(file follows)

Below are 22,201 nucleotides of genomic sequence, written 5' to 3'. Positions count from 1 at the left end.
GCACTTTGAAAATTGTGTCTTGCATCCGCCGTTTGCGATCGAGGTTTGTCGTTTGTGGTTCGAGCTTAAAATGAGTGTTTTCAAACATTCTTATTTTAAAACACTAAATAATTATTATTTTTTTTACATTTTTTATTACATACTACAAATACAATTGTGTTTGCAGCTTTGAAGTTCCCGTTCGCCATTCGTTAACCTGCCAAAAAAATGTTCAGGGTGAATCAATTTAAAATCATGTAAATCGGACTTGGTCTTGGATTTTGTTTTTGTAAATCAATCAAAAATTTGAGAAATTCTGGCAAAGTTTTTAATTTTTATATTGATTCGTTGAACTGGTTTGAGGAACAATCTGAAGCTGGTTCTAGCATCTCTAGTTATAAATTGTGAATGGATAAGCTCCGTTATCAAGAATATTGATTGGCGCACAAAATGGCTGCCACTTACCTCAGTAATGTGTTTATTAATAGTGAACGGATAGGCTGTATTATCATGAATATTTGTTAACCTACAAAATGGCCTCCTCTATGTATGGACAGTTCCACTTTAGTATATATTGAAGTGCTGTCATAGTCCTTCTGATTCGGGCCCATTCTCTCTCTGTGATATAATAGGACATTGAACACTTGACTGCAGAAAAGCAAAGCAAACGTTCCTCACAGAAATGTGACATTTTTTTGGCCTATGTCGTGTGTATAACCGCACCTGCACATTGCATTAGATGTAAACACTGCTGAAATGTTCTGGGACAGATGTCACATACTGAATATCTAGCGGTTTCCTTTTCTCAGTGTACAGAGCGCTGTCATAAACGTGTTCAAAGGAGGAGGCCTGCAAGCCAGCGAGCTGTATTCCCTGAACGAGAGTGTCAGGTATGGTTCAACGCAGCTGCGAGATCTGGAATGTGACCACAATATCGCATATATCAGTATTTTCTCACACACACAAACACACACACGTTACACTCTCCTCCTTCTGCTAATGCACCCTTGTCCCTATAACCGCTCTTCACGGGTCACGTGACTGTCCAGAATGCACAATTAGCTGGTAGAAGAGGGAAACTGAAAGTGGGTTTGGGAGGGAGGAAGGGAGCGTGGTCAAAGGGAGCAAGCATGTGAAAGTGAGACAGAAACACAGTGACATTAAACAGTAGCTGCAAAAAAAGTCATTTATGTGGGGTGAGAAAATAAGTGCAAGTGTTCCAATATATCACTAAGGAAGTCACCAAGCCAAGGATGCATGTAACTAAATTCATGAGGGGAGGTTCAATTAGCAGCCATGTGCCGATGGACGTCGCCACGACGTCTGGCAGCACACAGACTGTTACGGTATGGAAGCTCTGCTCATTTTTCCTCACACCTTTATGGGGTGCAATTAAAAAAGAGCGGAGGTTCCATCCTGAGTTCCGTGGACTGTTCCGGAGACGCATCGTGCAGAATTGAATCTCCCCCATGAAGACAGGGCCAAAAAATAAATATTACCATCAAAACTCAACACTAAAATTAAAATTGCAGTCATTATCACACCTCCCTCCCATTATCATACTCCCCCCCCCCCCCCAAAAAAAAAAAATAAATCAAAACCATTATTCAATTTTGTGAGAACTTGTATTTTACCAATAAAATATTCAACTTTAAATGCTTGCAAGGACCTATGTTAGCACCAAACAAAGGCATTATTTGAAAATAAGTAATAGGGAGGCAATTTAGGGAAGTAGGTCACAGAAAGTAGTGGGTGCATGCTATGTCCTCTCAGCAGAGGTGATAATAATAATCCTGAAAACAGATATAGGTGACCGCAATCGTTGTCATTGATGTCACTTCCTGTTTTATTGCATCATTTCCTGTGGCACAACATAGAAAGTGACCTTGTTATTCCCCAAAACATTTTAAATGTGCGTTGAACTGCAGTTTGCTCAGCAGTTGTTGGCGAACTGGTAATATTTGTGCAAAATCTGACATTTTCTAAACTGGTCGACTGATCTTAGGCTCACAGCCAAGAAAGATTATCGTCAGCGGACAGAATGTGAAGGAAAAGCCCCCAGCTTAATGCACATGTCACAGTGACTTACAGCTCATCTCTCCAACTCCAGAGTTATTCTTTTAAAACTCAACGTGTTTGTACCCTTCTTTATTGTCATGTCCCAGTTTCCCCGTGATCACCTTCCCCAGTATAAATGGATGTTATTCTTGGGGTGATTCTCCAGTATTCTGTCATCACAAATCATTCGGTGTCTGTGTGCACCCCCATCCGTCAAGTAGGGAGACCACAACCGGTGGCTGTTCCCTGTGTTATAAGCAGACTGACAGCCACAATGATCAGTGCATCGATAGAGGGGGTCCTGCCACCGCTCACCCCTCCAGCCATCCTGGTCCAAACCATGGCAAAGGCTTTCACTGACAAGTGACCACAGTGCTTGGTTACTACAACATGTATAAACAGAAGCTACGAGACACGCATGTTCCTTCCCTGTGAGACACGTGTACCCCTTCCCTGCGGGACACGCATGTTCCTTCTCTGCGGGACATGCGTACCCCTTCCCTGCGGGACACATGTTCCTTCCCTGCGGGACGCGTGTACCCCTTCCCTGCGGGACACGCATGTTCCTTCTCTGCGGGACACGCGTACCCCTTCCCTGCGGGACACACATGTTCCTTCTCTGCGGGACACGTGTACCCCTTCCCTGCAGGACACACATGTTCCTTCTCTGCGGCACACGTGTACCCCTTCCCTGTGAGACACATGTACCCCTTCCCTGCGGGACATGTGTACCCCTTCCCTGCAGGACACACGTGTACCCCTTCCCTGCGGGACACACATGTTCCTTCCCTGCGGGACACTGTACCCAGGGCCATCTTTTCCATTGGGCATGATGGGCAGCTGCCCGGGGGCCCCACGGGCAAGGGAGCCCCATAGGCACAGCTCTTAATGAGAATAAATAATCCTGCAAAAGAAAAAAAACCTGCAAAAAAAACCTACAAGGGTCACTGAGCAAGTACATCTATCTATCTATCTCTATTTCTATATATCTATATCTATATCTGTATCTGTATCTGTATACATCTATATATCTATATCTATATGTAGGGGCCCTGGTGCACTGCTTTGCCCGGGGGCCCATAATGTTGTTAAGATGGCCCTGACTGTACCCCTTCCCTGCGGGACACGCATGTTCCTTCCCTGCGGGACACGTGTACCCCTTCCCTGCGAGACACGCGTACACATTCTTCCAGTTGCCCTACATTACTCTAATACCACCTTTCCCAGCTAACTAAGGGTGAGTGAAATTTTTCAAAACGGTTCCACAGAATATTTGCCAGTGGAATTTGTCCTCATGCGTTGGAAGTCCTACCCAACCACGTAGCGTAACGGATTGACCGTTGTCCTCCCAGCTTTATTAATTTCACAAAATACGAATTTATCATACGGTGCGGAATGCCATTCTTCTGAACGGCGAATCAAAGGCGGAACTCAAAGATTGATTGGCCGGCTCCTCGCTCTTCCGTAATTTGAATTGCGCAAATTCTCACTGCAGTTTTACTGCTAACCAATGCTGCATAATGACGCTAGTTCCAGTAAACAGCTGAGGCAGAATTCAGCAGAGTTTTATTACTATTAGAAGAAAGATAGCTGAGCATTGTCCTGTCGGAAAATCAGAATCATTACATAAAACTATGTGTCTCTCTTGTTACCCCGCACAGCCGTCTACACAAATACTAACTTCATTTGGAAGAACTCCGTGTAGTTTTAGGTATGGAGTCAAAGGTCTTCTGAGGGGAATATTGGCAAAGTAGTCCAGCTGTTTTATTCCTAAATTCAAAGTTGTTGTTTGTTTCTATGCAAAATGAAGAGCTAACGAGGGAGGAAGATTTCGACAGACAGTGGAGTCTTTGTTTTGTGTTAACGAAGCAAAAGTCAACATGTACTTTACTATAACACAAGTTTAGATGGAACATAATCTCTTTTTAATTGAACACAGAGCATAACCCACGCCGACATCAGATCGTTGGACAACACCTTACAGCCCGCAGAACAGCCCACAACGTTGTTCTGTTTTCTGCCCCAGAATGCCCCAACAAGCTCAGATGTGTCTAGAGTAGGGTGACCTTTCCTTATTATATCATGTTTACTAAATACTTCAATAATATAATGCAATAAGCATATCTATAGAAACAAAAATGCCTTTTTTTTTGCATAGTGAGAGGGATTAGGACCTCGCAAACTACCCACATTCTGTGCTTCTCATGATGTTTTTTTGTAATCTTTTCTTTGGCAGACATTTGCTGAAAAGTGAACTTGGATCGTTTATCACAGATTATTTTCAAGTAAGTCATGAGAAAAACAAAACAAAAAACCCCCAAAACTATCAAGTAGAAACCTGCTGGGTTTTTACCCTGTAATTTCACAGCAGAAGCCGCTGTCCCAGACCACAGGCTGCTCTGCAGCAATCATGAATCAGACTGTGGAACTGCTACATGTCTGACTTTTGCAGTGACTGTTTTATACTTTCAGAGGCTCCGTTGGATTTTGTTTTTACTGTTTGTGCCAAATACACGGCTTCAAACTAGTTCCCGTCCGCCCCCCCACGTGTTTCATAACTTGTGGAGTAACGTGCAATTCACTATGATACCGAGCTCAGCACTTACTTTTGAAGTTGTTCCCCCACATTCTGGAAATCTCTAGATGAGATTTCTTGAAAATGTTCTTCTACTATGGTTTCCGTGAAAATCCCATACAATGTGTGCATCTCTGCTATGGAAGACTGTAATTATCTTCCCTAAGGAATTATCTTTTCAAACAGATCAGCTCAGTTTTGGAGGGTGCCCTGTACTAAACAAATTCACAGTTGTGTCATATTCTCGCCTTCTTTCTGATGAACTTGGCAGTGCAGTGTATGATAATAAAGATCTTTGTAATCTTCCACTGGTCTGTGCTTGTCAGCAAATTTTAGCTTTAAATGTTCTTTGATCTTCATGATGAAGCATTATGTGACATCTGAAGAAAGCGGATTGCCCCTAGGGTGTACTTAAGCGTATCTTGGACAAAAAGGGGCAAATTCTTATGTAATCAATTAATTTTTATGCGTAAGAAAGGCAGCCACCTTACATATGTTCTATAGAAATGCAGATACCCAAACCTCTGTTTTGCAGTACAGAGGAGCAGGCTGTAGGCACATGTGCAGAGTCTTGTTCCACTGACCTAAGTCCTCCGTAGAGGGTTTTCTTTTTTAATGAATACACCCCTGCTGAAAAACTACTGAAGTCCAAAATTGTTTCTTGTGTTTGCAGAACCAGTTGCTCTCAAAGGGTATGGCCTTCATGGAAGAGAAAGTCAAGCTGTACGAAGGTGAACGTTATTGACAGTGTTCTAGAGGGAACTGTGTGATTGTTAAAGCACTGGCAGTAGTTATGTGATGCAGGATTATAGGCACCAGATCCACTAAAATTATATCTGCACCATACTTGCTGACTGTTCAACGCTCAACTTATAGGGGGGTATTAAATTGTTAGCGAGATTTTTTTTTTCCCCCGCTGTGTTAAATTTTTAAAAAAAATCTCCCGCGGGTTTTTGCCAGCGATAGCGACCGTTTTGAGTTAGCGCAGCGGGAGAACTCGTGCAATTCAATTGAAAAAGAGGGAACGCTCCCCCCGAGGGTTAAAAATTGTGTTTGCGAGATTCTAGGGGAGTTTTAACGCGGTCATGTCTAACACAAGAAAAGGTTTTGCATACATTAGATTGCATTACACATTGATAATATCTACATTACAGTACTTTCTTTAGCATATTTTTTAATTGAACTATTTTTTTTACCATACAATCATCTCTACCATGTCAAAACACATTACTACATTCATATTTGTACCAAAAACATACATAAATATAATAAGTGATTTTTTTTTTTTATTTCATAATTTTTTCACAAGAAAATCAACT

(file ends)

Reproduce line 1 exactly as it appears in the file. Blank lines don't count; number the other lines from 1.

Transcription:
Below are 22,201 nucleotides of genomic sequence, written 5' to 3'. Positions count from 1 at the left end.